Is Hon Hai Precision Ind. Co., Ltd a threat?

Hey everyone gimme your opinion on this please. I have recently installed GlassWire elite and enjoy it. I’ve come across a message in my “things” that says “Hon Hai Precision Ind. Co., Ltd device joined the network.”

I’m not aware of what this is and I’ve never seen it before. I have to utilize a hardwire USB connection with PDAnet android application, through my android phone, to connect to the internet. (remote location not near good internet providers etc)

I’ve used PDAnet for almost 2 years and I’ve used the GlassWire free edition for several months and this has never come up. I’ve attempted to do an IP address search ( and the most I get is this is a private internet connection. Is there any way this could be identifying my PDAnet application? If not, can someone please help me figure out if this is a security concern etc? With the security concerns of the Chinese company HuaWei I’d really like to know what this is and if it’s safe.


My HP wireless printer shows up with that ID. Probably the brand of network interface that HP uses.

Network scanners typically look up the manufacturer code of the MAC address used by the NIC,

@UncleCarlT @zzz00m

I have also seen an HP printer (if I remember correctly) with that name. It’s Foxconn.

“Hon Hai Precision Industry has a big hand in making the devices you hold in your hand. The company, known by its trade name, Foxconn, is the world’s largest contract electronics manufacturer.”

Also, don’t forget GlassWire shows you a list of all devices on your network, along with the name of the manufacturer. You can download GlassWire for free and try it here!

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Okay, thanks Ken and zzz00m. I do not have an HP printer. Only Brother printer. But from what you’re saying it could be a TON of things. I’m going to assume it’s just because my phone is USB connected and move on as if it’s not a threat or concern. As always, thanks for the quick responses and information!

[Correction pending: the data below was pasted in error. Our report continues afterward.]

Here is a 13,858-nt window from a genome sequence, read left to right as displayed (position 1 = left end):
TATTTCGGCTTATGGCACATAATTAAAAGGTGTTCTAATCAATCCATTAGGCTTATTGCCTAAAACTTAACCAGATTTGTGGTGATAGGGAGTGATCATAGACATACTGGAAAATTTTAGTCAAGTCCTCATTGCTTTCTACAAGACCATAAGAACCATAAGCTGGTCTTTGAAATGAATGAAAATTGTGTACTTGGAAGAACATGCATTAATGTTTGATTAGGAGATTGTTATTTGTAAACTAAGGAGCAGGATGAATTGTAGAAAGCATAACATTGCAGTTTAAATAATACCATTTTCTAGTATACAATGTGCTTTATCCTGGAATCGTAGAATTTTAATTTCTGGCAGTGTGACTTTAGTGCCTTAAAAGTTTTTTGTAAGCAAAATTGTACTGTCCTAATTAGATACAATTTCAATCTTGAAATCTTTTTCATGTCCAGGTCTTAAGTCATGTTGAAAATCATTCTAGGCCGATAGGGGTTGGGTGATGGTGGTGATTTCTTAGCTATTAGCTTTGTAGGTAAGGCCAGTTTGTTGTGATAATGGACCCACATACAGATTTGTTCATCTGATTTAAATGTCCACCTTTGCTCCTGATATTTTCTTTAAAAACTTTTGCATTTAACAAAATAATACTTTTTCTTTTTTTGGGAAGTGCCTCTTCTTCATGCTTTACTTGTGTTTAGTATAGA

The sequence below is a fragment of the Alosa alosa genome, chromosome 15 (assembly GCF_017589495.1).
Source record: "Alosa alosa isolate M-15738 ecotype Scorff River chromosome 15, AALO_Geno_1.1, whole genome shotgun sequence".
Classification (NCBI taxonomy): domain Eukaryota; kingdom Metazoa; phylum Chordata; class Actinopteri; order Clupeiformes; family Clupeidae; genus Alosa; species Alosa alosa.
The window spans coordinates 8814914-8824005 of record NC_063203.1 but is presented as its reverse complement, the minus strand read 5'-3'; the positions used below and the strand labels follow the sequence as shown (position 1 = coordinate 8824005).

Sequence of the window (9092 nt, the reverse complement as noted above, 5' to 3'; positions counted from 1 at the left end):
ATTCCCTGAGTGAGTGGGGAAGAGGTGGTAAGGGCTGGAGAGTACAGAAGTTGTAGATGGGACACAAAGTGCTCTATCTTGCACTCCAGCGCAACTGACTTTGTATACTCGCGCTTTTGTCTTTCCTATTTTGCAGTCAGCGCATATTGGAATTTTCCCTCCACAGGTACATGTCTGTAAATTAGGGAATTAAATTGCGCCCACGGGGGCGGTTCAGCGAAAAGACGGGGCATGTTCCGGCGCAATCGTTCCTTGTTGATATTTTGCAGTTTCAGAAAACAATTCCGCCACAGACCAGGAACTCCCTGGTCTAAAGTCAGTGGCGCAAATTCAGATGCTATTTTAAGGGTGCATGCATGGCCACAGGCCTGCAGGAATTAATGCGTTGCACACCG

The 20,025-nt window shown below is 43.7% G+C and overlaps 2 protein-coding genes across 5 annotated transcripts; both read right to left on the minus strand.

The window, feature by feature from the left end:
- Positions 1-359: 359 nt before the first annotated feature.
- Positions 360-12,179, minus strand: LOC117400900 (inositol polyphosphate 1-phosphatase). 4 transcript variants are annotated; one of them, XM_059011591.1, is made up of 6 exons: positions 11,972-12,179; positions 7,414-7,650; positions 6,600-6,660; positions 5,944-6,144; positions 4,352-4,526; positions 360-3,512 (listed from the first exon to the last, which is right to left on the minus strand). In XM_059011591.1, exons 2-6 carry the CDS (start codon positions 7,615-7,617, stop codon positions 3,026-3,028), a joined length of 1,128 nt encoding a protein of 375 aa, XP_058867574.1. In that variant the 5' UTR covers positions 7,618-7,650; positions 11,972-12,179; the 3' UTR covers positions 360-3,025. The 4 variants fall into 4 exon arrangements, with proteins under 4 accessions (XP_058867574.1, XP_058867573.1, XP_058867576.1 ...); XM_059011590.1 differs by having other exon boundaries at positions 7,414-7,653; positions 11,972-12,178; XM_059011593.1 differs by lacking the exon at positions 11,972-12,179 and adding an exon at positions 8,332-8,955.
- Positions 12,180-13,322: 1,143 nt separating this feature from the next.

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That IP address is internal (i.e. within your own private home network as opposed to external/internet) and sounds like the gateway address of your router. It’s easy to check. In a command prompt, enter the command ipconfig /all. The result will show you your ‘gateway’ address (as in ‘gateway to the internet’).

Enter another command - arp -a - and you’ll see all the IP addresses used within your private network. Look alongside the ‘Internet Address’ for and you’ll see the ‘Physical Address’, i.e. the MAC address of the network interface you are interested in.

You can use the MAC Address Vendor database to double-check the manufacturer of the network interface.

Hope this helps…

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That was really cool. Not sure how to decipher everything, but it is really nice to know it’s not a threat. Thanks RickC!

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I had a Rosewill (Newegg house brand) USB-to-WirelessN adapter that came up as Hon Hoi, and then just yesterday (4/14/2018) I had a hobby-related IoT device come up as Hon Hoi . If I was in your position, I would not get terribly upset, but I would try to find out what it is/was.

I can’t remember what the app was that I found it, wild guessing it was DD-WRT on our wireless router before, and now I use Fing on Android.

I need to visit this forum more often, just learned of PDANet and the arp command.

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I think it is important for anybody that is running a home Wi-Fi network to be aware of all devices connecting to it.